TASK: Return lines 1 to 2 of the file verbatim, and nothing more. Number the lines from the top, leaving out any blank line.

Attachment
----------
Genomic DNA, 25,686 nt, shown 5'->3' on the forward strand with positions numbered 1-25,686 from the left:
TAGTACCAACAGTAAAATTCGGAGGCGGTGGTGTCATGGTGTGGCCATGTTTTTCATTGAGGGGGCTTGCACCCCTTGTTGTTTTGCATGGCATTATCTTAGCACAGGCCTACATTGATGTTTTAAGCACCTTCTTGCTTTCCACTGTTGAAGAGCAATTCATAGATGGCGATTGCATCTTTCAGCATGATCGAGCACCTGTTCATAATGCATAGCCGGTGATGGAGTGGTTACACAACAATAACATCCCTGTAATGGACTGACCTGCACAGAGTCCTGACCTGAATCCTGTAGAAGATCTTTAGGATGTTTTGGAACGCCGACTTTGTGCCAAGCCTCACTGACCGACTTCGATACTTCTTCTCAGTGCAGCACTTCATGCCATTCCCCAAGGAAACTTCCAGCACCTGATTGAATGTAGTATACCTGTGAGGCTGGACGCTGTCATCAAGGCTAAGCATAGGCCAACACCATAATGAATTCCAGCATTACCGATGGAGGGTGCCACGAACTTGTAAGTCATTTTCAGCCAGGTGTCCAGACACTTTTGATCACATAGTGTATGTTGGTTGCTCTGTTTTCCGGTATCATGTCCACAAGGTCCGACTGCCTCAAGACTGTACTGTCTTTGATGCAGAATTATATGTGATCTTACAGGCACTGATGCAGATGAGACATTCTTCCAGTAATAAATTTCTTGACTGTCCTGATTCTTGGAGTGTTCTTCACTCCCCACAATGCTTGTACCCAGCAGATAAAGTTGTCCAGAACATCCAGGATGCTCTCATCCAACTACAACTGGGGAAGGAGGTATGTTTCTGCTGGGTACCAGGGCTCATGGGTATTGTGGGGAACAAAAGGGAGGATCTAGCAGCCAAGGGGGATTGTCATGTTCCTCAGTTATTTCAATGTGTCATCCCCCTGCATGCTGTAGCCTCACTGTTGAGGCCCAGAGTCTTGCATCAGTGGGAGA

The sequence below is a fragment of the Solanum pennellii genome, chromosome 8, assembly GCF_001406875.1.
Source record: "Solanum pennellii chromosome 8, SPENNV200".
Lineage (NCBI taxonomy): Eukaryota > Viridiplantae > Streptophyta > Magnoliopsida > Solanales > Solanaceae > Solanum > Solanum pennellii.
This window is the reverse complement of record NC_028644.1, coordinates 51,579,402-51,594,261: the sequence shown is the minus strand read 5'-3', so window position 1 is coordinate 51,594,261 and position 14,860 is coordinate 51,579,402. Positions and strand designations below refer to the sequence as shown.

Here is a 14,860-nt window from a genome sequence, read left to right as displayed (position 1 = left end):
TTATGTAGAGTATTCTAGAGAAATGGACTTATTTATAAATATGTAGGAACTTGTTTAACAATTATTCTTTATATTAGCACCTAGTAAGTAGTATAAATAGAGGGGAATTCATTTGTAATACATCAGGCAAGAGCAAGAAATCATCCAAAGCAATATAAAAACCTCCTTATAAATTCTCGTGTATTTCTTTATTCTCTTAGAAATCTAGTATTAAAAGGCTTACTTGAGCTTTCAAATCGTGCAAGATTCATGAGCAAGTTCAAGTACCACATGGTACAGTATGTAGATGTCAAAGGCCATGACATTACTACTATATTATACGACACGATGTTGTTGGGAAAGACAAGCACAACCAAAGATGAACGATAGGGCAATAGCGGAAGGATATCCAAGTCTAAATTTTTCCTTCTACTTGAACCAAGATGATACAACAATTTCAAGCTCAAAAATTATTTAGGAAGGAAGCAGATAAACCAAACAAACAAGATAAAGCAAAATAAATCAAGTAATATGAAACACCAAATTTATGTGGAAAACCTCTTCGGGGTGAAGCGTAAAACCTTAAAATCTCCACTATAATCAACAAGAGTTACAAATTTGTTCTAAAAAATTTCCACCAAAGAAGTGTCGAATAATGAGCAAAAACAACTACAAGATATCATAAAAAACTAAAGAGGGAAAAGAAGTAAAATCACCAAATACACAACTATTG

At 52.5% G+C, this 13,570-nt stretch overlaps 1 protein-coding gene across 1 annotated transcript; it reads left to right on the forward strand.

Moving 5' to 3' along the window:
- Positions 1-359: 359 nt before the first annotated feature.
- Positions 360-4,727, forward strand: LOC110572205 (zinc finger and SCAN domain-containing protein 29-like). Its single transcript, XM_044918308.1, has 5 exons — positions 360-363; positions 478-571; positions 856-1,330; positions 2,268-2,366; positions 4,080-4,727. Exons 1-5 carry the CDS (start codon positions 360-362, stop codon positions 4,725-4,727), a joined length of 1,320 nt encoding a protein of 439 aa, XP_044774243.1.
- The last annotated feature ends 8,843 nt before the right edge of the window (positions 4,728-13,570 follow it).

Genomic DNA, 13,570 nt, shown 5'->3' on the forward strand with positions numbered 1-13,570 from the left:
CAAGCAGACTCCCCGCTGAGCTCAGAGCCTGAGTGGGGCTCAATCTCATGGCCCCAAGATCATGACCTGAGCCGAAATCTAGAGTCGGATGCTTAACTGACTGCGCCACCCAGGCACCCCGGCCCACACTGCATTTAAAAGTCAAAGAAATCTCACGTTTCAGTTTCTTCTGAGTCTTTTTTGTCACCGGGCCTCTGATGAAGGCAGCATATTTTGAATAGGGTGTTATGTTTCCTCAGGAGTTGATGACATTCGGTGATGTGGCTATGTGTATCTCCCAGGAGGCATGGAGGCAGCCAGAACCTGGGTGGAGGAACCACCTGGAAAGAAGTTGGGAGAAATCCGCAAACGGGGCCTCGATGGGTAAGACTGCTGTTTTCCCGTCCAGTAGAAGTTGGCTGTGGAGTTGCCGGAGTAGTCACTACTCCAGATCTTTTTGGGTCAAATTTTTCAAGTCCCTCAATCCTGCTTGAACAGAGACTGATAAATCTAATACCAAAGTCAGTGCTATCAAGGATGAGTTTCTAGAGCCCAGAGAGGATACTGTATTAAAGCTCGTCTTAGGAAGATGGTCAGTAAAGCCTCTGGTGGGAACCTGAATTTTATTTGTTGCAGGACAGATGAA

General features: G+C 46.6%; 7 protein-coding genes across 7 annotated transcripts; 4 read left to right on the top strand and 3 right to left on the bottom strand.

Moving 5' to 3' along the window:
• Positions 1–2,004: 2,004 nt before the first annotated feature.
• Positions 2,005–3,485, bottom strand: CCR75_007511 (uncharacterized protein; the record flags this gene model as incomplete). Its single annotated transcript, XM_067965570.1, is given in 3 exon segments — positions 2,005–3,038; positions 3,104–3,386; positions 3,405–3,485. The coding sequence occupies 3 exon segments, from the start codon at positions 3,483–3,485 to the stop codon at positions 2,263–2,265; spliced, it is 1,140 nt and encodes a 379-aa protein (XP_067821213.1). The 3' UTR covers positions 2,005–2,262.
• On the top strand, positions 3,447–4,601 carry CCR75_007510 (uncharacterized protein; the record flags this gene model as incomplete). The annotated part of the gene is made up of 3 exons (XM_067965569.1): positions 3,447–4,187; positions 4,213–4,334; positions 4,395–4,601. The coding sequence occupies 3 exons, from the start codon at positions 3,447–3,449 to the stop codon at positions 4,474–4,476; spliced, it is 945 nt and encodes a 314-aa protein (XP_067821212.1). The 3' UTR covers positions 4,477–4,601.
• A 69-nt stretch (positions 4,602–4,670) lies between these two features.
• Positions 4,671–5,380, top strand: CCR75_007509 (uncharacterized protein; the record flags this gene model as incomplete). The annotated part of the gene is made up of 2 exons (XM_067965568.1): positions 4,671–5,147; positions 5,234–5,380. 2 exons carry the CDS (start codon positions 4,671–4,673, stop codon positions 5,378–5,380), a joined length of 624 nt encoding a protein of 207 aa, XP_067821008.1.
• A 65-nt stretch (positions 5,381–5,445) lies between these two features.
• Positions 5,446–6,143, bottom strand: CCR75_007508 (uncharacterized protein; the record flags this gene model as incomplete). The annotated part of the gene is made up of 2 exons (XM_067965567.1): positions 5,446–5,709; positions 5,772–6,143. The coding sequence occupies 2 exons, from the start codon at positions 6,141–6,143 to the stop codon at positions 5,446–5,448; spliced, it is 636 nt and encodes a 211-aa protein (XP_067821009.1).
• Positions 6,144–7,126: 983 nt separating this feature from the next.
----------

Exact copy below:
Genomic DNA, 25,686 nt, shown 5'->3' on the forward strand with positions numbered 1-25,686 from the left:
TAGTACCAACAGTAAAATTCGGAGGCGGTGGTGTCATGGTGTGGCCATGTTTTTCATTGAGGGGGCTTGCACCCCTTGTTGTTTTGCATGGCATTATCTTAGCACAGGCCTACATTGATGTTTTAAGCACCTTCTTGCTTTCCACTGTTGAAGAGCAATTCATAGATGGCGATTGCATCTTTCAGCATGATCGAGCACCTGTTCATAATGCATAGCCGGTGATGGAGTGGTTACACAACAATAACATCCCTGTAATGGACTGACCTGCACAGAGTCCTGACCTGAATCCTGTAGAAGATCTTTAGGATGTTTTGGAACGCCGACTTTGTGCCAAGCCTCACTGACCGACTTCGATACTTCTTCTCAGTGCAGCACTTCATGCCATTCCCCAAGGAAACTTCCAGCACCTGATTGAATGTAGTATACCTGTGAGGCTGGACGCTGTCATCAAGGCTAAGCATAGGCCAACACCATAATGAATTCCAGCATTACCGATGGAGGGTGCCACGAACTTGTAAGTCATTTTCAGCCAGGTGTCCAGACACTTTTGATCACATAGTGTATGTTGGTTGCTCTGTTTTCCGGTATCATGTCCACAAGGTCCGACTGCCTCAAGACTGTACTGTCTTTGATGCAGAATTATATGTGATCTTACAGGCACTGATGCAGATGAGACATTCTTCCAGTAATAAATTTCTTGACTGTCCTGATTCTTGGAGTGTTCTTCACTCCCCACAATGCTTGTACCCAGCAGATAAAGTTGTCCAGAACATCCAGGATGCTCTCATCCAACTACAACTGGGGAAGGAGGTATGTTTCTGCTGGGTACCAGGGCTCATGGGTATTGTGGGGAACAAAAGGGAGGATCTAGCAGCCAAGGGGGATTGTCATGTTCCTCAGTTATTTCAATGTGTCATCCCCCTGCATGCTGTAGCCTCACTGTTGAGGCCCAGAGTCTTGCATCAGTGGGAGA